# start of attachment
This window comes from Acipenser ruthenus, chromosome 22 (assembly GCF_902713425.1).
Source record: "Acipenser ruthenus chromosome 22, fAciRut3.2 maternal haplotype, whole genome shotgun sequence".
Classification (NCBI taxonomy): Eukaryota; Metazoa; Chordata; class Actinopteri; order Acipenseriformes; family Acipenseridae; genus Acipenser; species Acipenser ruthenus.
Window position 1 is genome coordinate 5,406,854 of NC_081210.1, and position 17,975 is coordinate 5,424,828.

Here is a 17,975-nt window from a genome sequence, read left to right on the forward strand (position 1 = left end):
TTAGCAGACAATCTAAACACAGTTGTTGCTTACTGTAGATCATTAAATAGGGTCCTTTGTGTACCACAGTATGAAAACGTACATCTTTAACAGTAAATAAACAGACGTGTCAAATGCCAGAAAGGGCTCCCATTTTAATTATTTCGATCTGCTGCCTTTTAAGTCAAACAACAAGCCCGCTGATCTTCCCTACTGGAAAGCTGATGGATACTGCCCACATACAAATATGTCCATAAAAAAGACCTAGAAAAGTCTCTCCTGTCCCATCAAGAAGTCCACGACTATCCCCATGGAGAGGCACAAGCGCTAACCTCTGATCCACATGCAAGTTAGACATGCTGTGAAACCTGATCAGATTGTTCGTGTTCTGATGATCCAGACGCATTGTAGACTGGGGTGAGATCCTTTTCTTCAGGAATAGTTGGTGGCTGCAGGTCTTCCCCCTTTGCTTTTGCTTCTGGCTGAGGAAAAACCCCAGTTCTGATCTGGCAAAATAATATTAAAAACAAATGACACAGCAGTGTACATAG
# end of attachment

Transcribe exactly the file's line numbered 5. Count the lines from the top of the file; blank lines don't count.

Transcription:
Here is a 17,975-nt window from a genome sequence, read left to right on the forward strand (position 1 = left end):